Tuesday, 19 July 2011

Cyber-bullying Is Not Okay.

Due to the advance in modern technology, bullies can now harass others at the click of a mouse through the internet. As technology evolves and communication with peers becomes more accessible, so does the instances for which cyber bullying can take place. Cyber-bullying is when a child or teenager is harassed, humiliated or tormented via digital technology, and also includes insults through text. 
The home is no longer a place where one can hide from bullies. According to cellular-news 62% of children in New Zealand use the internet and 42% use cellphones, this fact enforces the idea that cellphones and internet usage are becoming a habitual action in the lives of children and teenagers, making it impossile to evade bullying.
Cyber-bullies affect people by making their victims feel bad about themselves; they do this by, leaving demeaning messages, posting embarrassing photos, or spreading gossip through instant messaging and text. These incidents break the victim and create psychological problems which may later lead to suicide. Many parents think that bullying is a part of life ,and do not decide to take it seriously until one of their own children get hurt, but usually they step in too late. The advances in technology have only paved the way for advances in bullying, making it difficult for victims to cope in school, because word travels quickly in schools.  A classic example of a teen suicide due to cyber-bullying, would be the case of 'Megan Meier'. Megan was a 13 year old girl who had been dealing with depression, and was on medication. A cute boy had added her on myspace, and they soon became close. What started off happy soon turned nasty as the boy started to insult her and posted bulletins saying "Megan's a slut". Megan was devastated and did not know what she had done for her crush to act so violently towards her. Megan not being mentally well, ended up hanging herself in her wardrobe and had died the next day, but thats not the worst part. The murderer was actually one of Megan's friends' mother. The mother had created a Myspace account so that she could the victim's thoughts on her daughter. Because teens are so young and not mentally prepared for some of these situations, I believe cyber-bullying needs to be monitored and taken seriously. Some schools in California have started suspending cyber-bullies, and I believe this is a step in the right direction.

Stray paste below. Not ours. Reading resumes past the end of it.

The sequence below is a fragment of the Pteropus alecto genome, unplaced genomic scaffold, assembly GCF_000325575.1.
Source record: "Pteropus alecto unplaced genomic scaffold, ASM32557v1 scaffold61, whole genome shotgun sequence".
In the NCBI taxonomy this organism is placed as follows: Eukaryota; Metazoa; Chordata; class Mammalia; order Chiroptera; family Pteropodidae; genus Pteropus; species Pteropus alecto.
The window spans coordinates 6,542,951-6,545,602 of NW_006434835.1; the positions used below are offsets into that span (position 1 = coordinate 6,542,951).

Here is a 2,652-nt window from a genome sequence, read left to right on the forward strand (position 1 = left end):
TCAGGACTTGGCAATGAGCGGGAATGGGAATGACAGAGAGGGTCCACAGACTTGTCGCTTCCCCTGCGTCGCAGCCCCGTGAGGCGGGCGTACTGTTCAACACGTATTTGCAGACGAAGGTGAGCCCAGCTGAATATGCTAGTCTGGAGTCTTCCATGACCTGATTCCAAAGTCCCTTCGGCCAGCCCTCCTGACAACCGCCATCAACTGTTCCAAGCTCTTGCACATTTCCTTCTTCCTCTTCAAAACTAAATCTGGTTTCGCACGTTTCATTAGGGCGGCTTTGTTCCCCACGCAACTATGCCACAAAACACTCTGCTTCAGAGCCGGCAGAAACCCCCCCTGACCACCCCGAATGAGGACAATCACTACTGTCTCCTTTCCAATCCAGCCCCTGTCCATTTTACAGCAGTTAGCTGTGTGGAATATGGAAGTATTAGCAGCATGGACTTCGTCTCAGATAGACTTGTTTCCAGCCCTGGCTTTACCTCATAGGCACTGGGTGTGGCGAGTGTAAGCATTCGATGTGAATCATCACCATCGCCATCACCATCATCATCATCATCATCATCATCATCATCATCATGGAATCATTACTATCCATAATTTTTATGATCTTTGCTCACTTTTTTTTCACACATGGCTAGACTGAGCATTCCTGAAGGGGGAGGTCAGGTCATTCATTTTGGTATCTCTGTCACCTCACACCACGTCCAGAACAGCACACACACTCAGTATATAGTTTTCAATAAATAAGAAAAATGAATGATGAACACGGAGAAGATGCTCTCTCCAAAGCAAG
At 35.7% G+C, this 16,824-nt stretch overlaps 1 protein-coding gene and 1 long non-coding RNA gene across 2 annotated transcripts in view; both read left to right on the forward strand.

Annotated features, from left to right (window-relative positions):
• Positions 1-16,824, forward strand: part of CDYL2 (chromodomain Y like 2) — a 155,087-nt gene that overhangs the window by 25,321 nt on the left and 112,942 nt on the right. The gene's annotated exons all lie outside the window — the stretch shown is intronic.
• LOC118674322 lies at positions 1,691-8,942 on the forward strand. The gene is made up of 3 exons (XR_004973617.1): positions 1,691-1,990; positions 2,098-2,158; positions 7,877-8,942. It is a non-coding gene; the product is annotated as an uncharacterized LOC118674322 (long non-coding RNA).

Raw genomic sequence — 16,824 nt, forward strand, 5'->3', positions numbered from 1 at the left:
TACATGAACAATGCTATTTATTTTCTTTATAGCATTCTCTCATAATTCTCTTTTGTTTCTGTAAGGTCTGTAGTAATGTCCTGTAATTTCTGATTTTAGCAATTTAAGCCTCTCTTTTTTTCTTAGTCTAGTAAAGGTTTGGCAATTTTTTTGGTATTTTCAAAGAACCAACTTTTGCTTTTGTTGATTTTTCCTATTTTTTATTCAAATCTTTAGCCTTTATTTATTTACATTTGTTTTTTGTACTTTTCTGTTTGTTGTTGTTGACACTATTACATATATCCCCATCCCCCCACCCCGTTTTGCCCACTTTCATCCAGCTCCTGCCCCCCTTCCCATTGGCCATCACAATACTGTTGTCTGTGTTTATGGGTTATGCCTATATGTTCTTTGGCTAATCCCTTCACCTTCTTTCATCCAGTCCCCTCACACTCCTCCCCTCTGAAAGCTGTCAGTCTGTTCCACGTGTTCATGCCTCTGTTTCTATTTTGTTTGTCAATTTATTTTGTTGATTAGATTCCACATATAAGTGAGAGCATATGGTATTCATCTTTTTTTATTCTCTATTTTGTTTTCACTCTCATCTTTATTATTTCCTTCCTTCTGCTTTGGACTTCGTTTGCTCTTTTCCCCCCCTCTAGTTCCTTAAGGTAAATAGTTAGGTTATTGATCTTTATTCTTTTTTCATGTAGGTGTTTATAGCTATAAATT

A case study showed that cyber-bullying can get out of hand with ways of protecting itself through this very thing we know of as freedom of speech. This study was an in-depth look into the consequences faced by Maxwell Zucker as he and a group of other senior male classmates created a website for the sole purpose of destroying the lives of the girls in the school's freshman year. All because a freshman known as, Gretchen, had declined his invitation to be his partner in one of the school events. For this reason, he felt as though every female student in Gretchen's year needed to punished. It is clear to that suspending the male students was a natural decision for the principle to make. From the Zucker family's prospective, it is no surprise either that they would rush to drastic measures involving legal action, because he does have a reputation to protect. The Zucker family used the First Amendment right to freedom of speech as an excuse for Maxwell's behaviour. Gretchen's family, along with other victims' families believed that the females involved were the only ones who were harmed. Reason being that despite the Zucker's lawyer claiming harmless internet usage, the environment these freshman girls would go through everyday at school would be unsafe as rumours spread. But due to parts of the law which protect cyber-bullies, there will always be complications when removing websites of victims like that which were covered in the 'Zucker VS Gibbons Prep School' case study. 

The issue of cyber-bullying is still not taken seriously, I am not surprised that many pre-teens, teens and their families continue to struggle. Research shows education in schools about cyber-bullying and how it affects others, is very beneficial and can prevent it. To solve this issue, the general public must be convinced that this is an issue worth fighting for. Only then can we start to fix this matter. 

Watch this video about Cyber-bullying. 

(2008). Nearly Half of New Zealand Children Use a Mobile Phone. Retrieved October 2, 2011, from Cellular-News Web site: http://www.cellular-news.com/story/30980.php?source=newsletters
(2008). Missouri Begins Prosecuting Under Cyberbullying Law. Retrieved  October 2, 2011, from Fox News Web site:http://www.foxnews.com/story/0,2933,470629,00.html
Leishman, J (2005). Indepth: Bullying - Cyber-Bullying. Retrieved October 2, 2011, from Canadian Broadcasting Corporation Web site:http://www.cbc.ca/news/background/bullying/cyber_bullying.html
Sills, S. R. (1999). Case Study: Cyberbullying And Free Speech. Retrieved October 2, 2011, from Texas School Safety Center Web site:http://www.txssc.txstate.edu/txssc/downloads/iNetSafety/Activities/Cyberbullying_Free_Speech.pdf
Surdin, A. (2009). In Several States, A Push to Stem Cyber-Bullying. Retrieved October 2, 2011, from The Washington Post Web site:http://www.washingtonpost.com/wp-dyn/content/article/2008/12/31/AR2008123103067.html
Tomazin, F. & Smith, B. (2007). The Bully You Can't See. Retrieved October 2, 2011, from The Age Web site:http://www.theage.com.au/news/in-depth/the-bully-you-cant-see/2007/03/09/1173166983566.html?page=fullpage
Zetter, K. (2007). Cyberbullying Suicide Stokes The Internet Fury Machine. Retrieved October 2, 2011, from Wired Web site:http://www.wired.com/politics/onlinerights/news/2007/11/vigilante_justice